Britain to let in more non-eu doctors
LONDON: The British government is set to announce a relaxation of visa rules for doctors and nurses from India and other non-eu countries on Friday to meet major shortages in the National Health Service (NHS).
Home secretary Sajid Javid is expected to confirm foreign doctors and nurses will be excluded from the government’s visa cap, BBC reported. A cap on all non-eu skilled workers, introduced by Prime Minister Theresa May when she was home secretary in 2011, sets a limit of 20,700 people a year. The Labour Party described the expected announcement as a “welcome U-turn” and NHS officials said it would be a “huge relief”.
In April, NHS officials warned that immigration rules were hampering their ability to find workers after visas for 100 Indian doctors were refused. NHS England had 35,000 nurse vacancies and almost 10,000 doctor posts unfilled in February.
Reports of the change in visa rules emerged after several cases of Indians refused permanent stay by the Home Office by using a rule to keep out criminals figured in Parliament on Wednesday. The government defended the refusals while reviewing the Tier 1 visa route.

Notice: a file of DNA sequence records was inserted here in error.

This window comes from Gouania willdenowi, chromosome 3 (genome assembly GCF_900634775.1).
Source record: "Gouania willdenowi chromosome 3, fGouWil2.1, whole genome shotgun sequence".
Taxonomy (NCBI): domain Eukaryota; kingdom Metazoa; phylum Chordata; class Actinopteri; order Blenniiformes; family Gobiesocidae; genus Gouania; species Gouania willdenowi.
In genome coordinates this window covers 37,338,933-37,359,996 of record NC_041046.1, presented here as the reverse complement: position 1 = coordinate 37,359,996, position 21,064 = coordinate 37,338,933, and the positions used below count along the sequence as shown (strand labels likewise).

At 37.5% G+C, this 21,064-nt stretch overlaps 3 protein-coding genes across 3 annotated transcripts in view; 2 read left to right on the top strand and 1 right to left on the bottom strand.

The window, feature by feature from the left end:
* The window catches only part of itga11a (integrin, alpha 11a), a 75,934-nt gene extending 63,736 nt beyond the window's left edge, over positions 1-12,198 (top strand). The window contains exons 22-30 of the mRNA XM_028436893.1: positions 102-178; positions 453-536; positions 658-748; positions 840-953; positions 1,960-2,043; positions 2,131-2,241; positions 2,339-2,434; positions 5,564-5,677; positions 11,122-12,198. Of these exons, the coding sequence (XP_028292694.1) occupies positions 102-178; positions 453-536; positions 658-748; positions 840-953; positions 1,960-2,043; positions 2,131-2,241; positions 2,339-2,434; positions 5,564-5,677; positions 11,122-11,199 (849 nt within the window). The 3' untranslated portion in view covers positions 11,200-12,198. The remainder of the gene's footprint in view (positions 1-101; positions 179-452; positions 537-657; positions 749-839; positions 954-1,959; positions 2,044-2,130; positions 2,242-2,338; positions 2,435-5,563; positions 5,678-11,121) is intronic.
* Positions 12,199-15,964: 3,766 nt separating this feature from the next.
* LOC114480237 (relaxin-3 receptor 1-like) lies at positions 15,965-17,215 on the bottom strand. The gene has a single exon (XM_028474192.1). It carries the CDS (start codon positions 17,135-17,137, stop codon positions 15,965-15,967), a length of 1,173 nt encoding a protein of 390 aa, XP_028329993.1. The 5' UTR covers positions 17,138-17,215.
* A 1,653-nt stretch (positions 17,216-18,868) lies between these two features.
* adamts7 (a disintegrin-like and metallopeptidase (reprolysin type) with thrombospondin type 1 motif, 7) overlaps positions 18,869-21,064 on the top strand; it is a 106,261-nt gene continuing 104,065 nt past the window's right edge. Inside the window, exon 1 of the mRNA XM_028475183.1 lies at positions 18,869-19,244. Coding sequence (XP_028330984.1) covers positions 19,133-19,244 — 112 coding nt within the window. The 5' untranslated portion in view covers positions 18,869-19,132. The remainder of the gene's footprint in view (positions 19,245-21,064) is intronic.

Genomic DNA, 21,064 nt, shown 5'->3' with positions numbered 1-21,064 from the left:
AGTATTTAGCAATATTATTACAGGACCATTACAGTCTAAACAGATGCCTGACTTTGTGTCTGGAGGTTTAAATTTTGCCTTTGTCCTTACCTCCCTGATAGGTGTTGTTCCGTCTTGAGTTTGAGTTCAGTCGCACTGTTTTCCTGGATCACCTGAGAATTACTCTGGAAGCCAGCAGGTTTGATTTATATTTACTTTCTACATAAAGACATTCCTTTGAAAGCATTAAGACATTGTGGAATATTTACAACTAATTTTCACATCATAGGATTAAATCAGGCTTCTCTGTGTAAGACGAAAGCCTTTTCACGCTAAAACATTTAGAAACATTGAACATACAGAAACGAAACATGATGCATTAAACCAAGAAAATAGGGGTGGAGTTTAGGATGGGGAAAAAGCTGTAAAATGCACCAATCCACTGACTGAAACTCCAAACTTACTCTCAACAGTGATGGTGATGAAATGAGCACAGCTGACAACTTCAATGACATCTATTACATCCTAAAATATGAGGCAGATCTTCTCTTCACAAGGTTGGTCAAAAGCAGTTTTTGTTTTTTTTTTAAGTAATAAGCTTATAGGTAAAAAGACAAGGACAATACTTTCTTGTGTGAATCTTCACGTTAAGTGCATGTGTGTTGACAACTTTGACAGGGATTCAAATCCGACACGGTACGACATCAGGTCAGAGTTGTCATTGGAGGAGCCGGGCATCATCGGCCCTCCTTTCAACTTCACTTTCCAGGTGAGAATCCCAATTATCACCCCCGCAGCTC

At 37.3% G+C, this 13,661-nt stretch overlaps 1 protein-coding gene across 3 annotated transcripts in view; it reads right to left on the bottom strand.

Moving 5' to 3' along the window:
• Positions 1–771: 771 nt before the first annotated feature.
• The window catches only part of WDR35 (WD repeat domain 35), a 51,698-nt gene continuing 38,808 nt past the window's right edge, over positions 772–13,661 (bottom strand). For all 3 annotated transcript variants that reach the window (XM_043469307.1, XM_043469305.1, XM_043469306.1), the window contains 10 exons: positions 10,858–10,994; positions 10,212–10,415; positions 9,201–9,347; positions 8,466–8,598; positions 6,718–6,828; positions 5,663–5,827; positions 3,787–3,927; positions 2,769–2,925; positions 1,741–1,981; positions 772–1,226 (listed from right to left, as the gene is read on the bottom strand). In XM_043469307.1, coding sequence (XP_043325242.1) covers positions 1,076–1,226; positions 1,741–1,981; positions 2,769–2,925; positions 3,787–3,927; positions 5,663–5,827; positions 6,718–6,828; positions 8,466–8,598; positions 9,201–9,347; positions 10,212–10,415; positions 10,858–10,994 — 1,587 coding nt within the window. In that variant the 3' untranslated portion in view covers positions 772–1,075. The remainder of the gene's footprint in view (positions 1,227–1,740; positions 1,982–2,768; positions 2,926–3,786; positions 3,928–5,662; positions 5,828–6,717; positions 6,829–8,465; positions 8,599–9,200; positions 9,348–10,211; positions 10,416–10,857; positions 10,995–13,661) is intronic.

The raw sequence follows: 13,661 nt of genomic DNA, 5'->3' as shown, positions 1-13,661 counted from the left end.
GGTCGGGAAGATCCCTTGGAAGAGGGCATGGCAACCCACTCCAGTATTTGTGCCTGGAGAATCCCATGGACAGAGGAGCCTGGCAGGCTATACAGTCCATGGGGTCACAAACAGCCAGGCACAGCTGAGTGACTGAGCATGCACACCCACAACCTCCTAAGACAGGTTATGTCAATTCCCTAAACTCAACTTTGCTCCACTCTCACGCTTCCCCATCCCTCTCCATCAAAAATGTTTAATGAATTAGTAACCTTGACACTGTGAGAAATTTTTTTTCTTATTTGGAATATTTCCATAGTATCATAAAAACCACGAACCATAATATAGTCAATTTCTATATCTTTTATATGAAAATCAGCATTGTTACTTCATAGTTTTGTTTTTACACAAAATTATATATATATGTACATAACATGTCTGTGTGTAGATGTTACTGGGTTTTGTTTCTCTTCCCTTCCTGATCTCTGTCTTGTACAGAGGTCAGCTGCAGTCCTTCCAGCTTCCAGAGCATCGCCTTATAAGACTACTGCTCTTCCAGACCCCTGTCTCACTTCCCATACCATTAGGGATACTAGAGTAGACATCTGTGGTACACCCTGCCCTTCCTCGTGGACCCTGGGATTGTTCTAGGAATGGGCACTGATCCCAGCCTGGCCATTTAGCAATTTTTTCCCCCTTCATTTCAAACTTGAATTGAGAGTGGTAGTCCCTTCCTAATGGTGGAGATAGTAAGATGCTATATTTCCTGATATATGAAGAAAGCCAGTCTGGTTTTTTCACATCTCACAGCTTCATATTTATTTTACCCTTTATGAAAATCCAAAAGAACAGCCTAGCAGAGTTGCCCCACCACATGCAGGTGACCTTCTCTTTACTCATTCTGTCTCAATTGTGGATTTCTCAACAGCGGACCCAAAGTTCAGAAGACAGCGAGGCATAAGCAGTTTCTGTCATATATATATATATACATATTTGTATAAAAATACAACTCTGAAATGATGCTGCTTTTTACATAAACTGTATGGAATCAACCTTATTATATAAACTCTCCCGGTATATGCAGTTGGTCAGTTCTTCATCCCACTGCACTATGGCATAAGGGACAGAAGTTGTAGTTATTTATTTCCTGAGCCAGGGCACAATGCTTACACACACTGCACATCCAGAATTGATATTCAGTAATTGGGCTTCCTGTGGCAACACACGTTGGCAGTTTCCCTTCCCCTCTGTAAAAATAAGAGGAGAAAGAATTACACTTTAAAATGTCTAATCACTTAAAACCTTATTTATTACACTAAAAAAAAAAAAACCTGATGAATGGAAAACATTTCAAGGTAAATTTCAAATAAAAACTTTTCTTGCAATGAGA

After four demonstrations by Indian and other non-eu professionals outside Parliament since January, the debate in Westminster Hall saw members raising concerns that Section 322 (5) of immigration rules was being used to refuse their applications.
The reason most cited to refuse has been applicants rectifying tax returns and discrepancies in income mentioned to tax authorities and to the Home Office, which is allegedly construed by officials as examples of dishonesty.
Immigration minister Caroline Nokes defended the refusals while responding to the debate, but said a review was underway to ensure there were no wrong refusals following concerns raised by MPS and others.
She said: “I want to be very clear…we are not refusing people for making minor tax errors. We are certainly not saying they are terrorists…we do not have a policy of refusing people for making minor tax errors. On the ongoing review, Nokes said there were 281 cases in the first phase and 1,671 in the second.
(With inputs from agencies)